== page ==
9 countries making the world’s environmental nightmare a reality

As long as climate change remains a low priority for world leaders, it will continue to affect the lives of millions of people through weather disasters and human devastation across the globe, particularly the most vulnerable developing countries, many of whom who aren’t even responsible for these staggering carbon emissions.

We took a closer look at the world’s top polluting countries and emitters of CO2, according to the U.S. Energy Information Administration, and the “promises” they have kept and broken to deal with an issue that continues to affect people the world over.

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• Each country must demonstrate commitment and take responsibility according to their stage of development and capabilities. Our political leaders need to understand that this is a global crisis and not just a business opportunity or patting on the back

Credits: World Wildlife Fund 

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Global warming emissions? worser than worse.

Washington post’s Wonkblog post.

  • One of the small consolations of the Great Recessions was that global greenhouse-gas emissions had dipped slightly, giving the world a few years’ breathing room to figure out how to tackle global warming. But the Copenhagen climate talks fizzled, the world didn’t take advantage of the lull, and the grace period’s now over. According to new data from the Department of Energy’s Oak Ridge National Lab, global carbon-dioxide emissions just saw their biggest one-year rise, a 6 percent jump in 2010.

An interactive map we created for NET News reporter Grant Gerlock’s piece on how new EPA regulations could affect coal plants in Nebraska - and the people who rely on the energy they generate. Click here for the map, where you can see how much each of the seven plants expected to change, based on 2010 estimates, compared with how much they’ll need to change to meet the new, more stringent standards.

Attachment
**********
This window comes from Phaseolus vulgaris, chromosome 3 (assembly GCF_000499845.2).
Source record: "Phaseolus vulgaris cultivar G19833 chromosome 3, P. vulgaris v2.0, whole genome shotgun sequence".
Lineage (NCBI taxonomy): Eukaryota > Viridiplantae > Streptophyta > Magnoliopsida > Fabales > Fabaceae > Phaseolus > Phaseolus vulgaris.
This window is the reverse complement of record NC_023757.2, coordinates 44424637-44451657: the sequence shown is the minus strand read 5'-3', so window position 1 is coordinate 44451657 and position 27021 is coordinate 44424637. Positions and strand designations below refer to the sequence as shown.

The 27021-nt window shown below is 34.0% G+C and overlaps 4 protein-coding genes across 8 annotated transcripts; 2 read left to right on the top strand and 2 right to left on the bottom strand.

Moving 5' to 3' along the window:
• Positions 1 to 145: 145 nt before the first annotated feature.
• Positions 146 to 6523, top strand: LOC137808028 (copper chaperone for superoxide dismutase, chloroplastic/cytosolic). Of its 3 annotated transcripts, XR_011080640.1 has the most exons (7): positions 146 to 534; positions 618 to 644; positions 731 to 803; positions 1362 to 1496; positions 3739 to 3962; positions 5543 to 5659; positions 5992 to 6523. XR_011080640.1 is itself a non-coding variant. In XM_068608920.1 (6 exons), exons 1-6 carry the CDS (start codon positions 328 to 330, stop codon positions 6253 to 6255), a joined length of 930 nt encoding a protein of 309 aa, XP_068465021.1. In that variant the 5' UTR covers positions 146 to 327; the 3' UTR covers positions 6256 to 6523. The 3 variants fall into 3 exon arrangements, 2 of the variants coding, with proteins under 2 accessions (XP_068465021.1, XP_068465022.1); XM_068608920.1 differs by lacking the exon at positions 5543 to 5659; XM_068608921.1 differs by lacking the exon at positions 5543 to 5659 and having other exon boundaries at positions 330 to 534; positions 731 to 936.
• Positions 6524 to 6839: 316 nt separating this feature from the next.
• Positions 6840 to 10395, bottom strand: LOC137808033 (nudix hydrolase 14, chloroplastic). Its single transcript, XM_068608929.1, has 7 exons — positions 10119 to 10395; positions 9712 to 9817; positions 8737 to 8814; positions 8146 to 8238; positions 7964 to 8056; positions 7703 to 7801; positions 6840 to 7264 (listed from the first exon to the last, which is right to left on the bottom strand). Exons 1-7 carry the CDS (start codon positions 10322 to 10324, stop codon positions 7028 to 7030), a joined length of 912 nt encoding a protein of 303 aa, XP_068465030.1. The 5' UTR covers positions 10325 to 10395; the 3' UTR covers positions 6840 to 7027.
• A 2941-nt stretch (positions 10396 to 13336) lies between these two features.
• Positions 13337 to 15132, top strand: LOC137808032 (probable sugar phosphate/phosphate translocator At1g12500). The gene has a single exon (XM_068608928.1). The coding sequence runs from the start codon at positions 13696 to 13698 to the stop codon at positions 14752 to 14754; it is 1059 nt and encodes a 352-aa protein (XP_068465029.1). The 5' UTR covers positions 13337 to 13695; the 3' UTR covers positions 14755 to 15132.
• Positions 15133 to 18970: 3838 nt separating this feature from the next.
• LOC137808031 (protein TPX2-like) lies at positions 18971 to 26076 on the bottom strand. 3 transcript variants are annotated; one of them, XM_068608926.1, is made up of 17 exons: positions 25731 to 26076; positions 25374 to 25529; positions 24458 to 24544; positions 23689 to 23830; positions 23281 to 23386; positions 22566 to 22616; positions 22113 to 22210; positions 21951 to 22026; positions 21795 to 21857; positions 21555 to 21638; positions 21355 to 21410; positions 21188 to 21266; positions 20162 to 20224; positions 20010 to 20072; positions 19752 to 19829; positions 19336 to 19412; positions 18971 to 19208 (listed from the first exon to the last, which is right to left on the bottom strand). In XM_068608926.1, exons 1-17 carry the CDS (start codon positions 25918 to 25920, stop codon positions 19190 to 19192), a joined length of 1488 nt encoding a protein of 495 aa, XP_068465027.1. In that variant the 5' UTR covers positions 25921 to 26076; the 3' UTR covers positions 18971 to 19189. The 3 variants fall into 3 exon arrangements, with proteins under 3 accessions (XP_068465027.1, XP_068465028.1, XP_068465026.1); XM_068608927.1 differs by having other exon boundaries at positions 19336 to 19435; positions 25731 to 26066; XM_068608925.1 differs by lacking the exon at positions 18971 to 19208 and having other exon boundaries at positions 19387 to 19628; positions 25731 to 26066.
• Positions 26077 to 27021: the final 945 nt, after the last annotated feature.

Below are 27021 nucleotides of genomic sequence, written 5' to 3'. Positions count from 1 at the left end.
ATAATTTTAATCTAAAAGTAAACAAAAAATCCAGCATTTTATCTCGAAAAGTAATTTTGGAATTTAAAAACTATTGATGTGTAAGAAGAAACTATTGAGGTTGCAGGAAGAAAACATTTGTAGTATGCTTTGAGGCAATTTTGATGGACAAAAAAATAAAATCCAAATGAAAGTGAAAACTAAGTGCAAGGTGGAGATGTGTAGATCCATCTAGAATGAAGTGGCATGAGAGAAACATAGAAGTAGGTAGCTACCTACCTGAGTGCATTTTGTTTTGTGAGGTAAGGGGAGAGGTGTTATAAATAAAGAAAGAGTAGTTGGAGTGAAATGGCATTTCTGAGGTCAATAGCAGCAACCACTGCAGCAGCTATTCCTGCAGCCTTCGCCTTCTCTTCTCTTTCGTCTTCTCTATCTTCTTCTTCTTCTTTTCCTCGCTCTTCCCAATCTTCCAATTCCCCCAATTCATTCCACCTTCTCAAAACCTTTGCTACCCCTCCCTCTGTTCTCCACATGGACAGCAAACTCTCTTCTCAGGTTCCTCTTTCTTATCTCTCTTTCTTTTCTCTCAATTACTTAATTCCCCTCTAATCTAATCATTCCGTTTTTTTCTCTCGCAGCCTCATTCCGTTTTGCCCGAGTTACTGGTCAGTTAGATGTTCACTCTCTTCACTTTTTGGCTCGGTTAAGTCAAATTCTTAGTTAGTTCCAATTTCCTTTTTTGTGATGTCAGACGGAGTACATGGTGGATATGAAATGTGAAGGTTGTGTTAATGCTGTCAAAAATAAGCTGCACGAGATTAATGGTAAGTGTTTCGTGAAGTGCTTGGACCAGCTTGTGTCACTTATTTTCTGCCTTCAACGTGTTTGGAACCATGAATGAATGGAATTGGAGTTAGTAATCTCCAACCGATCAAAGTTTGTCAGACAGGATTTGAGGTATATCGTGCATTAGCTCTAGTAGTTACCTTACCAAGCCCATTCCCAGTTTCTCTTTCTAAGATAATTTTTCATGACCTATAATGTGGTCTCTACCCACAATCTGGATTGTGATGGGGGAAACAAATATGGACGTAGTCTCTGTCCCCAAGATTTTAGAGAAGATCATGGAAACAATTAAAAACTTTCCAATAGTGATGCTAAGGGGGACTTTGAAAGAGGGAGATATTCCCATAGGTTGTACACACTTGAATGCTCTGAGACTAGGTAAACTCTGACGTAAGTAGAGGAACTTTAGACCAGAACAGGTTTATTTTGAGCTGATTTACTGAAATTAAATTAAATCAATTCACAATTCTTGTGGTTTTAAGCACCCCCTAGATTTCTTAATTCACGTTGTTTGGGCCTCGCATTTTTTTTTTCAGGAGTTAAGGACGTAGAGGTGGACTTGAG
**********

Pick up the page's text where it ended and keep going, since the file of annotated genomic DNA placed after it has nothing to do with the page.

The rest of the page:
Utilities say customers could pay for EPA’s bad timing on pollution rule | NET News

Stunning false-color picture of the Cat’s Eye nebula shows haunting symmetries in its central region. Emissions from nitrogen atoms are represented by red color, and emissions from oxygen atoms are represented by green and blue colors.

Carbon Capture and Storage #1

Climate-control policies cannot rely on carbon capture and storage

Carbon capture and storage is a powerful tool for reducing environmental damage caused by industrial processes, while allowing us to retain fossil fuels as a source of energy.

The technology requires investment, but on a scale already familiar to the energy sector. Once the technology is up and running, its installation will pay its way in any economy that puts a price on carbon emissions. What is more, in the long run similar technology may actually go beyond simply reducing emissions, removing carbon dioxide from the atmosphere and healing some of the harm already done to the earth.

Carbon capture and storage technology is fraught with risk and tainted with disingenuousness. It will prove expensive and impractical - only a fraction of carbon dioxide emissions will actually be stored, and underground carbon dioxide storage facilities will be unpopular with neighboring communities concerned about leaks. Meanwhile, the promise that carbon dioxide can be captured and stored will be used to justify the building of even more fossil fuel plants - which means that when the technology does not deliver on its promise the planet will be at even greater risk of catastrophic climate change.